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Tout ce que vous devez savoir sur l’arthrose

Osteoarthritis is a disease that affects the joints. Healthy joints help your body move, bend and twist. Knees go up and down the stairs without cracking. The hips make you walk without complaining. But when you have osteoarthritis, these simple, everyday actions can hurt. Using the stairs can be painful. Walking a few steps, opening a door and even combing your hair can become complex. Here is everything you need to know about this disease.

What causes osteoarthritis?

The simplest way to describe osteoarthritis is its wear and tear on the cartilage of joints. This upholstery fabric is firm, thick and slippery. It covers and protects the ends of the bones where they meet to form a joint.

With arthritis, there are changes in the cartilage that cause it to break down. When it breaks down, the bones rub together and cause damage and pain. Experts do not know why this degradation of cartilage occurs. But aging, joint damage, overweight and genetics can be part of it.

Arthritis is primarily a disease of the spine, hip, hand, knee and foot. But it can also happen in other joints. A joint is the place where two bones connect. And you have them all over your body.

Arthritis is more common in older people. Even if you can't cure arthritis, there are many treatments that can help relieve your pain. And you can do something to prevent the damage from getting worse.

What are the symptoms?

  • Pain. Your joints may hurt, or the pain may be burning or sharp.
  • Rigidity. Getting up in the morning can be difficult. Your joints may feel stiff and creaky for a short time until you move.
  • Muscle weakness. The muscles around the joint may become weakened. This often happens with arthritis in the knee.
  • Deformed joints. Joints can start to look like bad form, especially as arthritis worsens.
  • Reduced range of motion and loss of joint use. When your arthritis gets worse, you may not be able to bend, flex or extend your joints. Or you may not be able to use them at all.
  • Cracking: Your joints may make cracking noises.

How is osteoarthritis diagnosed?

Your doctor will check to make sure your pain is not the result of another problem. He or she will ask questions about your symptoms, such as:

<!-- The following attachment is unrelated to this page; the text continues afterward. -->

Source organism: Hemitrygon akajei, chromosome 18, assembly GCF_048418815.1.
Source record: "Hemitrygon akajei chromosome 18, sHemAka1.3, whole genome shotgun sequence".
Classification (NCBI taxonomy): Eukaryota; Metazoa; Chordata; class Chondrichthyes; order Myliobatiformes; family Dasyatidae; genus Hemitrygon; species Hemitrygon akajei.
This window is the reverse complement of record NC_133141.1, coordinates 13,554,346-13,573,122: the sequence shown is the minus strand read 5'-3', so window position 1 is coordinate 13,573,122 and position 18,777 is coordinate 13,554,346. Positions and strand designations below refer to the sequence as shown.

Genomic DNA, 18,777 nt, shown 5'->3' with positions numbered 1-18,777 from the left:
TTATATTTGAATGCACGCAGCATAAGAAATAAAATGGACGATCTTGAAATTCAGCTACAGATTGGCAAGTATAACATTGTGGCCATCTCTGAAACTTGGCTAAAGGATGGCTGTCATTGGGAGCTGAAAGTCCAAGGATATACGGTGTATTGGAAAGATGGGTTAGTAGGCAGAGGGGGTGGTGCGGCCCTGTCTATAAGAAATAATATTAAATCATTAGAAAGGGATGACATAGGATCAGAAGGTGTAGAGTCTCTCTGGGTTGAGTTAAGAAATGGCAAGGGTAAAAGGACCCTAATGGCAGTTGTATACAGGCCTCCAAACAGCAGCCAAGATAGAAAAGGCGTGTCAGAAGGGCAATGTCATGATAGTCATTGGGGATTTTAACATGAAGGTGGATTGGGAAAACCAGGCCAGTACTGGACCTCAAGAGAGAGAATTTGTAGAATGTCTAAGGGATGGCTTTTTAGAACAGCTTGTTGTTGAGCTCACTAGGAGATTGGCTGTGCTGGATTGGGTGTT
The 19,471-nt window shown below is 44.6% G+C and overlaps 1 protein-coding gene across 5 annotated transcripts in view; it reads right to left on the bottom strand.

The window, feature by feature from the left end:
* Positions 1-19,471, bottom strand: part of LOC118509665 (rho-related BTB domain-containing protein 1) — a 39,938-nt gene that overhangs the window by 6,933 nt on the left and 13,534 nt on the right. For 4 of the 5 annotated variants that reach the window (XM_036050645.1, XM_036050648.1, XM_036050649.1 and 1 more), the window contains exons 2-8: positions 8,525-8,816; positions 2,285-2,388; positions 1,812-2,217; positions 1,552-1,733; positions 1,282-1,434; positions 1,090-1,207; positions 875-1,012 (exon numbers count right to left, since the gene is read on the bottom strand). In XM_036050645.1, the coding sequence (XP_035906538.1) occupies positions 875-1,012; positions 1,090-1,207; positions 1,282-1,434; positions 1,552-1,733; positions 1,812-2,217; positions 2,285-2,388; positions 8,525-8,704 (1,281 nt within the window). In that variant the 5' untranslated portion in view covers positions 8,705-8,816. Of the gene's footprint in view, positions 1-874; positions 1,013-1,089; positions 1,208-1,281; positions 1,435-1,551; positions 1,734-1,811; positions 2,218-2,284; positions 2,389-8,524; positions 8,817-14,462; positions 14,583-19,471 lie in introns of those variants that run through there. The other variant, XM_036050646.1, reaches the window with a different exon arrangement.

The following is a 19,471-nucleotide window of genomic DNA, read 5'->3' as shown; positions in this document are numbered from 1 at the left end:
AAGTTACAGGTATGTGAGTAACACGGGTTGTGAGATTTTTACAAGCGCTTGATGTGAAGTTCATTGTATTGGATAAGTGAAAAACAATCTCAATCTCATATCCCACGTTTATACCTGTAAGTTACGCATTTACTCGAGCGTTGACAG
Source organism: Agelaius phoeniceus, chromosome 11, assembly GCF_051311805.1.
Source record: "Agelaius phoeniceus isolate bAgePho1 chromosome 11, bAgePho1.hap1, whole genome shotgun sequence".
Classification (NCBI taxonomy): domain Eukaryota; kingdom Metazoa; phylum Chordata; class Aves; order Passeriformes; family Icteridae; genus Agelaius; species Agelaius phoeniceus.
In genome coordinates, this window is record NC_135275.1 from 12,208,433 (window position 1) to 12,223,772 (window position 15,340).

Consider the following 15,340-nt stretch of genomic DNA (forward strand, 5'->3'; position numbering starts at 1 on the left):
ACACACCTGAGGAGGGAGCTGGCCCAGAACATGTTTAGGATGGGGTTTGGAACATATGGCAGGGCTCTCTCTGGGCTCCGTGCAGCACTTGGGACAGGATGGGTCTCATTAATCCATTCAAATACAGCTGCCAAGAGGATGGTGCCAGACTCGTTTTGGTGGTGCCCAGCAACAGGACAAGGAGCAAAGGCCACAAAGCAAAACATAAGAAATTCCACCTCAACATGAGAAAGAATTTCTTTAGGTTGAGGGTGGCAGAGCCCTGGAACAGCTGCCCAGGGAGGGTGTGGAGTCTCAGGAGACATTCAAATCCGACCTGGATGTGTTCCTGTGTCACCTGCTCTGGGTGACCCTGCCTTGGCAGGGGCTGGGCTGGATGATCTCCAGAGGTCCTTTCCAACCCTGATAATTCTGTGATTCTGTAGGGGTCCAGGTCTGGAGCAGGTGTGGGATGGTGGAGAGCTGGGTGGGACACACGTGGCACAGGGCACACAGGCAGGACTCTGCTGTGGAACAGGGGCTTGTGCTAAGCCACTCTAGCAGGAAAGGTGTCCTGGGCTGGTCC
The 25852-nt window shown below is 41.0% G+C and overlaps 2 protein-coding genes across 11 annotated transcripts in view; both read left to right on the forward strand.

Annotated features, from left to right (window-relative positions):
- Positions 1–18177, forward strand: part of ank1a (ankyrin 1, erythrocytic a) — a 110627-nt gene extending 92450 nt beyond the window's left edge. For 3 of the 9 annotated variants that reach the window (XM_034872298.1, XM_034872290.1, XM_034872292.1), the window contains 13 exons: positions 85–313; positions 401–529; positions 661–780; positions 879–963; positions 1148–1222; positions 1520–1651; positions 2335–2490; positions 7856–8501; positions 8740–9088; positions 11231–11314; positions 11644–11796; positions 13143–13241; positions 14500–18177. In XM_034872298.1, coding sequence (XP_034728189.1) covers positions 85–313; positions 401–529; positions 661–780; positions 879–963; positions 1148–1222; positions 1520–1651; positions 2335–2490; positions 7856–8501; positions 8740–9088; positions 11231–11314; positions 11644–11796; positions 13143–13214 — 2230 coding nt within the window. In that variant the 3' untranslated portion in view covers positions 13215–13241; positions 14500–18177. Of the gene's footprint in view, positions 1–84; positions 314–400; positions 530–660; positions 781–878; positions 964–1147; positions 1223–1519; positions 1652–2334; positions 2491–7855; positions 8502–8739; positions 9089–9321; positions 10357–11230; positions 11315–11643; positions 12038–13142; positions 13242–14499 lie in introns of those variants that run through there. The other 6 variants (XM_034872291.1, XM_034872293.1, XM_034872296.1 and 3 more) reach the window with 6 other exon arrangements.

• Is the pain burning, sharp or acute?
  • Are your joints stiff in the morning? If so, how long does the stiffness last?
  • Do you have swollen joints?

If your joints are painful and swollen and your muscles are weak, this will also help your doctor determine if you have arthritis. You may also have x-rays to check your joints for damage. Your doctor may want to do blood tests or other tests to see if there are other causes of your pain.

How is it treated?

There are many treatments for osteoarthritisBut what works for someone else may not work for you. Work with your doctor to find out what is best for you. 

Use pain medication

If your pain is mild, over-the-counter pain relievers such as acetaminophen and non-steroidal anti-inflammatory drugs (NSAIDs) may help. The most commonly used NSAIDs include ibuprofen and naproxen. But if these don't get rid of your pain, you may need a stronger prescription medication. Having medication shots in the joint also helps some people.

Use heat or ice on the painful joint

Heat can help you relax before an activity. Ice is a good painkiller after physical activity. Your doctor may give you gels or creams that you can rub on the joint to stop the pain.

Lose weight if you are overweight

Lose weight can be one of the best things you can do for your arthritis. This is to reduce the stress on your joints.

Exercise to strengthen your muscles

Having stronger thigh muscles, for example, can reduce the stress on your knees. Swimming, biking and walking are good activities. But be sure to talk to your doctor about the type of activity that is best for you. You can also get help from a physiotherapist.

Have recourse to surgery

If treatment does not relieve hip or knee pain, you may decide to havesurgery to replace the joint.

There are also some things you can do at home to support your symptoms. Certain devices and tools, for example, can take the stress and weight off your joints and make it easier for you to hold things. Door covers, tape, splints and canes can help.

You can also try changing your activities or the way you do things to reduce the stress on the painful joint and allow you to move better. Walk instead of jog. Or use a sewing machine to make a quilt instead of doing it by hand.

Other treatments to consider

  • The band uses tape that adheres to the knee to hold the kneecap in place and relieve pain. But first, ask your doctor or physical therapist about the proper way to put it on.
  • Capsaicin is a cream that you apply to your skin to ease pain.
  • Pulsed electromagnetic field therapy uses magnets to produce an electrical pulse that can promote cartilage growth.
  • Transcutaneous electrical nerve stimulation uses a gentle electric current to reduce pain.

Sources and references

Marie Dupont
30 July, 2019
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